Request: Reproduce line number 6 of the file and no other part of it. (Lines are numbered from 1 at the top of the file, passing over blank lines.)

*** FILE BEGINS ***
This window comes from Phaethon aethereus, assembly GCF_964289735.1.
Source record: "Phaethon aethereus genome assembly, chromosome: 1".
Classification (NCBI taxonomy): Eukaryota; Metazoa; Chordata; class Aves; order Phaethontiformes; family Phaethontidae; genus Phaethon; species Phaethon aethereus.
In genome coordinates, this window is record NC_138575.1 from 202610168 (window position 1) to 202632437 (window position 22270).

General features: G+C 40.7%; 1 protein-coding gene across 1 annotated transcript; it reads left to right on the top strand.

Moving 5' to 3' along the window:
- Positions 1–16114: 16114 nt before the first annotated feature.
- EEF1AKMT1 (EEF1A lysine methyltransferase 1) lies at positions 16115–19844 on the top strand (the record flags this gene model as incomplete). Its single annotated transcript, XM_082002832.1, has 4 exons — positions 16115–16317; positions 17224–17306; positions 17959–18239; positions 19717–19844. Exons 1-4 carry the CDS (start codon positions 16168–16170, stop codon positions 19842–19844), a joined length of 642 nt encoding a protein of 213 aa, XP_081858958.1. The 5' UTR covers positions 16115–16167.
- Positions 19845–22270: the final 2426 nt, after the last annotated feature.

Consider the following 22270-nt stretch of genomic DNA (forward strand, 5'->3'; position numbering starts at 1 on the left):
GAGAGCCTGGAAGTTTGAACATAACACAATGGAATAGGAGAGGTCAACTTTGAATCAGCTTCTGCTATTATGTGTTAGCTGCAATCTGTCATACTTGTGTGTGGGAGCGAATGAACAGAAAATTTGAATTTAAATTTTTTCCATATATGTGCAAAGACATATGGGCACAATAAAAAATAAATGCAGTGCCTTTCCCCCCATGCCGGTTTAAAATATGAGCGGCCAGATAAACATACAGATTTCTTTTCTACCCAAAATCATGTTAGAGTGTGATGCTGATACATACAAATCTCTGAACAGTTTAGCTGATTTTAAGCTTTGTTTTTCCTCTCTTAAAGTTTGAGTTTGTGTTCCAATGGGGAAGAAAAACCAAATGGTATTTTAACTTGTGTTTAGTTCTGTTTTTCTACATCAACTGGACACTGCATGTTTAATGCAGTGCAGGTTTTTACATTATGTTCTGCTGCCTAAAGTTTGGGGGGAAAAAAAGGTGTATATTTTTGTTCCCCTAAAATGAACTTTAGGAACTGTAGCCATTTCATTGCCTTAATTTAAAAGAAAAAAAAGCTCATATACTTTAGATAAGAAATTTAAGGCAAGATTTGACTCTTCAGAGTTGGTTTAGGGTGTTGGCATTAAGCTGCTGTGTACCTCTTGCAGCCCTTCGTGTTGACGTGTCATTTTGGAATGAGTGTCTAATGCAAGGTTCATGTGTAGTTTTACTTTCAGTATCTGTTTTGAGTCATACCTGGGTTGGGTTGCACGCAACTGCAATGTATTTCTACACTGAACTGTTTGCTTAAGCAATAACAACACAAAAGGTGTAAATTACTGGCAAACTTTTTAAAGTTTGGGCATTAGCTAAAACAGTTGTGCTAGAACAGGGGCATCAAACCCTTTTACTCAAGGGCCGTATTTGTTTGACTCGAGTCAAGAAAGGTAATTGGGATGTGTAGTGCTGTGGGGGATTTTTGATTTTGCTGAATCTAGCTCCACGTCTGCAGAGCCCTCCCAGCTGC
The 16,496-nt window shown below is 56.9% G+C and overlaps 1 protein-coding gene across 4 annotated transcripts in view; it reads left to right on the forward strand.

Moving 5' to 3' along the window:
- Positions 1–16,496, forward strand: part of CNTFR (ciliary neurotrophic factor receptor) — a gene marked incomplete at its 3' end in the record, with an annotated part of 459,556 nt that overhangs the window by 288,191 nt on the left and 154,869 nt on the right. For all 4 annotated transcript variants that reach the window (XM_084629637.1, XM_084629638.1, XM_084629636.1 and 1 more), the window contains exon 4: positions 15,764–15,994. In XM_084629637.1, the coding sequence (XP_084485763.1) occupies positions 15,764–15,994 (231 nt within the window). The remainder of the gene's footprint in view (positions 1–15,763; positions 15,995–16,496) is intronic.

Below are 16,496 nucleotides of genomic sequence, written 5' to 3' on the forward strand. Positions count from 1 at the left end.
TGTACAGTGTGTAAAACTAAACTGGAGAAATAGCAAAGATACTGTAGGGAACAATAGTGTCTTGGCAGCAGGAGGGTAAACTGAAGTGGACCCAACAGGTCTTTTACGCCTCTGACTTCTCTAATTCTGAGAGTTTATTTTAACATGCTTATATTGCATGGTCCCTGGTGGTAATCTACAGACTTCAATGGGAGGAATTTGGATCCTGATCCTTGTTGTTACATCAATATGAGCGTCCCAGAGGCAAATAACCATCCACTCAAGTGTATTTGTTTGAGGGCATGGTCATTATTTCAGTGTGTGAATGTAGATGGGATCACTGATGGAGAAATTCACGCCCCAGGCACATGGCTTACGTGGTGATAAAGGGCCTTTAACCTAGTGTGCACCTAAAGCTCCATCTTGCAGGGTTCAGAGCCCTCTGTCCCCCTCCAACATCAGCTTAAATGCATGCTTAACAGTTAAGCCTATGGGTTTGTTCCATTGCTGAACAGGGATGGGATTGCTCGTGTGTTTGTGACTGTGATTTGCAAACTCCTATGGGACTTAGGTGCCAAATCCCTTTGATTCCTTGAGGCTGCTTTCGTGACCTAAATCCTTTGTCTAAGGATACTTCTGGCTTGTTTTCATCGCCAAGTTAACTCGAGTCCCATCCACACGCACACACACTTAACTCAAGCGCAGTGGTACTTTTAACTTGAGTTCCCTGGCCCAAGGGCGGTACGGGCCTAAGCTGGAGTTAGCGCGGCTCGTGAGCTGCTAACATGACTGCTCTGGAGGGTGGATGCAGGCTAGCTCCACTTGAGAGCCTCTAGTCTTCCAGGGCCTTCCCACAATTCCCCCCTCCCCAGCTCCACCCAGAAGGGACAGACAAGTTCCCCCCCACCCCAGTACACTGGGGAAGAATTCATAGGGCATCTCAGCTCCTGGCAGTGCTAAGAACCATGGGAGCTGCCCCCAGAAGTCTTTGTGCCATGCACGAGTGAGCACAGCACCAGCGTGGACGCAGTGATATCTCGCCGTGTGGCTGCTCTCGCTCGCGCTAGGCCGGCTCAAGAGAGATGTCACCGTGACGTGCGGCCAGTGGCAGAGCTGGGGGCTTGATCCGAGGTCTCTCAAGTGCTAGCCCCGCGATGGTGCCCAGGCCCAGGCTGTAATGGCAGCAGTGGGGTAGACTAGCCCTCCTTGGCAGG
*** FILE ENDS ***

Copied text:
Moving 5' to 3' along the window: